Satnavbirder Pennington Flash Country Park


I'm going to recommend another truly amazing place to visit in the northwest of England and (excepting the £1.00 car park fee) entry is free. I was recommended this reserve by a fellow birder who could not stop ranting about how well run and laid out the area was, and boy was she right!

Stock Dove
Stock Dove, Pennington Flash CP, Greater Manchester (Photo: Neill Carden)

From the minute you park, the views across the 70-hectare lake are spectacular. The lake forms the centre of the 200-hectare country park and there are seven hides which are all wheelchair-friendly, as are the paths to them. This is one of Wigan's premier birdwatching sites and over 230 different species have been recorded at the site, including Nightingale, Spoonbill, Marsh Harrier, the famous Black-faced Bunting and a good variety of seabirds. There is also plenty of other wildlife including butterflies, dragonflies, damselflies, foxes and hares.

The Bunting Hide is fantastic and the feeders have been arranged in such a way that trees and bushes have been left to create a very natural and inviting habitat.

Bullfinch, Pennington Flash CP, Greater Manchester (Photo: Neill Carden)

The last time I dropped in, Johnny Carr, another birder, accompanied me. He had travelled up from Sussex and was in awe at the number of Bullfinches in one spot. A sighting of one in Sussex is a special occasion, but over 20 pairs all within 15 feet with an ideal photographic background made a spectacular day for a southern visitor. So much so that he returned two weeks later.

Great Spotted Woodpecker
Great Spotted Woodpecker, Pennington Flash CP, Greater Manchester (Photo: Neill Carden)

If you do make the effort to visit this fantastic site, take your time to walk all the way around. Walk up to the Manchester Ship Canal and watch some of the canal barges coming through the locks; this is easily accessed by following the main walkway until you come to some steps that look like they lead to nowhere. Also take the time to look in the reed beds that run either side of some of the pathways: you will be surprised at what is flitting in and out. Kingfishers are very often heard and can be spotted in the distance, and a Black-necked Grebe in summer plumage was also present for a short time this year.

This is a ideal family hotspot with good park and play areas for children set away from the bird hides.


Off St Helens Road, Leigh
Greater Manchester, WN7 3PA

Tel. 01942 605253

Grid Reference: SJ6499

How to get there

By car: the Park lies close to the A580 East Lancashire Road and is well signposted from it
By bus: From Leigh Bus Station take the 600 to the outskirts of the Park and get off at the Robin Hood pub. For details call 01942 883501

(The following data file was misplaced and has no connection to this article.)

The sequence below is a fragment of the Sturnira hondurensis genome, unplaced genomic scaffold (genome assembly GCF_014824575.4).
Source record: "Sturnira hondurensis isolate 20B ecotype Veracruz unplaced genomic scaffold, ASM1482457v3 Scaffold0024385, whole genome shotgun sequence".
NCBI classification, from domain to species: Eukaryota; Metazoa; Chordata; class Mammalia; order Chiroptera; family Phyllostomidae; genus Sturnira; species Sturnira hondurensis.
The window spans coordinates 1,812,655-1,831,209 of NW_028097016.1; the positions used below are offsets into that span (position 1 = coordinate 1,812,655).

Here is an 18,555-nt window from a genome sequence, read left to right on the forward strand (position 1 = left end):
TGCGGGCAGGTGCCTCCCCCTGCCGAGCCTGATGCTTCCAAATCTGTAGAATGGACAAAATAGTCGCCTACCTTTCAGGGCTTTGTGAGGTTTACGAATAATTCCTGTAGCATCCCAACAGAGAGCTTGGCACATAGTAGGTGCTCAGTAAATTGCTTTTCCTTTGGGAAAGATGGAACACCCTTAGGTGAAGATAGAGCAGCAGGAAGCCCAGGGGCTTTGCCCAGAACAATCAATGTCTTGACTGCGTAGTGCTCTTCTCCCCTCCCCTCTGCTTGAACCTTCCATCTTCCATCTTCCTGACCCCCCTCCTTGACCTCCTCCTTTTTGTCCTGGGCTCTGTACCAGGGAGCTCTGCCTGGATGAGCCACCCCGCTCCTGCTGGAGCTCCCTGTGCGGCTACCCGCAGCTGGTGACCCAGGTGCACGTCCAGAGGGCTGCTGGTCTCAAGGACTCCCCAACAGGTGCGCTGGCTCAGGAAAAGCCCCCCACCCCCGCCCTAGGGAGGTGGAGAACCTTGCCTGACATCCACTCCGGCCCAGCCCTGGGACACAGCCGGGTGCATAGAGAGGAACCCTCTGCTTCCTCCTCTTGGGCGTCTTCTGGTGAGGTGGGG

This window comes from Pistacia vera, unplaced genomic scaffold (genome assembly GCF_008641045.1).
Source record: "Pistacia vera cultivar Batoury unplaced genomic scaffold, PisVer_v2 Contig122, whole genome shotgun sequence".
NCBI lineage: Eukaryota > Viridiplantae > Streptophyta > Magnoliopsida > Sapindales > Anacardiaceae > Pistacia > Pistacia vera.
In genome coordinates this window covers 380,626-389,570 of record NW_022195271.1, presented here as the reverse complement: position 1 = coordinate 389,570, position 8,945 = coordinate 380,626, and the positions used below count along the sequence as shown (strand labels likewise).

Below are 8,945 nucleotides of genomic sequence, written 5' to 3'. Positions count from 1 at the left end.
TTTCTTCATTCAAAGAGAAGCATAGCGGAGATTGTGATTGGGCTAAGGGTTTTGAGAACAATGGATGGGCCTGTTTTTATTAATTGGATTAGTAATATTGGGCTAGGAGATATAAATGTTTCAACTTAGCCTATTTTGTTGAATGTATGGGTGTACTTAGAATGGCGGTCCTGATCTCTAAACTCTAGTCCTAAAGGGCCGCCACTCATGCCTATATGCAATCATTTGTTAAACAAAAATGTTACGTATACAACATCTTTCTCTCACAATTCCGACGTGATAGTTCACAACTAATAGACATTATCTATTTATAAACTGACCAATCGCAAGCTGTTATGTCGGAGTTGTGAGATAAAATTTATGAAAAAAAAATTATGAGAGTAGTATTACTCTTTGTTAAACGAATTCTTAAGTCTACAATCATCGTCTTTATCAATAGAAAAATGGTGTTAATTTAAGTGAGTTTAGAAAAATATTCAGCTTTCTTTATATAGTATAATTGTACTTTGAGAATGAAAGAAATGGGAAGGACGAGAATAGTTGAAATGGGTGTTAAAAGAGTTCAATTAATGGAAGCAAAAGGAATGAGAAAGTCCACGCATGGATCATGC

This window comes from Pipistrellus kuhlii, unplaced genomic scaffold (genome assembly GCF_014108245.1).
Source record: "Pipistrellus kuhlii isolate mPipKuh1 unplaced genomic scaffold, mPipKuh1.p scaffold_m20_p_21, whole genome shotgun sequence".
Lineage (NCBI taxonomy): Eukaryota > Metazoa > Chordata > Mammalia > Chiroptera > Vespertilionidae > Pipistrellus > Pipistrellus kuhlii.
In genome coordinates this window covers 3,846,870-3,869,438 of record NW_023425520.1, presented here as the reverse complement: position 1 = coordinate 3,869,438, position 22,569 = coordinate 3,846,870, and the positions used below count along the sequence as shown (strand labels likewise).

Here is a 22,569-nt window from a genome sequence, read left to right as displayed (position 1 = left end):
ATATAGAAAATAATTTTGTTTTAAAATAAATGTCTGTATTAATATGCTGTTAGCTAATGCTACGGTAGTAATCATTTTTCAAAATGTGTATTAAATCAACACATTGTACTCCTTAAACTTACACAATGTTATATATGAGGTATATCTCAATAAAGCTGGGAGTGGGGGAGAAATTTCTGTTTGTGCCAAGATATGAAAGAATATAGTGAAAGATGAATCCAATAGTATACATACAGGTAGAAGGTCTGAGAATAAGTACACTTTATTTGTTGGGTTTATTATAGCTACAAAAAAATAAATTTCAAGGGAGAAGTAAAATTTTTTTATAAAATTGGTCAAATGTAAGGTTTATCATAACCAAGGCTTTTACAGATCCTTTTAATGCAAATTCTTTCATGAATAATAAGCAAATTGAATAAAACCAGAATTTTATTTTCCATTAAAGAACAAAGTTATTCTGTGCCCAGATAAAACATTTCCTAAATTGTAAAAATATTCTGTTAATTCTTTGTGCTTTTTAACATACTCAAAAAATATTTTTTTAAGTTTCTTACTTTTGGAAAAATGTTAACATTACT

On foot: the Park is only a short walk away from Leigh town centre. There is a footpath entrance into the east side of the Park from St Helens Road, which will take you along the old Pennington Railway line.

Useful web links

BirdGuides site page (Bird News Extra subscribers only)
Manchester Birding
Wigan Borough Council

Related pages

Greater Manchester Greater Manchester

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The information in this article was believed correct at the time of writing. BirdGuides accepts no responsibility for errors, or for any consequences of acting on information in the article. The opinions expressed are those of the author(s) and are not necessarily shared by BirdGuides Ltd.

hide section Reader comments (11)

A nice article Neill, but I should point out (being a relative local) that Pennington Flash is also a place that attracts people that you might not want to share your camera equipment with. Last time I was in the Bunting Hide I had to share it with 2 "yobs", 10 cans of larger and a pit bull! It is a great place for birding and photography, but keep your wits about you if you are by yourself.
   Damian Waters, 03/09/09 12:47Report inappropriate post Report 
Hi Damian, Thanks for that, I have also recently heard that a few of the local regulars are getting together and forming a watch group aided by the wardens, Real shame that such a fantastic place has to be ruined by a couple of yobs that have nothing better to do. Maybe they should be made to clean up the litter!
   Neill Carden, 03/09/09 14:40Report inappropriate post Report 
Neill, the Manchester Ship Canal you mention is in fact the Leeds & Liverpool canal. The Manchester Ship Canal runs some 10 miles or so to the south. For the amount of (non) birding visitors Pennington receives, such instances as Damians are rare. After nearly 30 years of birding there I haven't experienced one! Check out the Pennington Flash site guide on my website www.manchesterbirding.com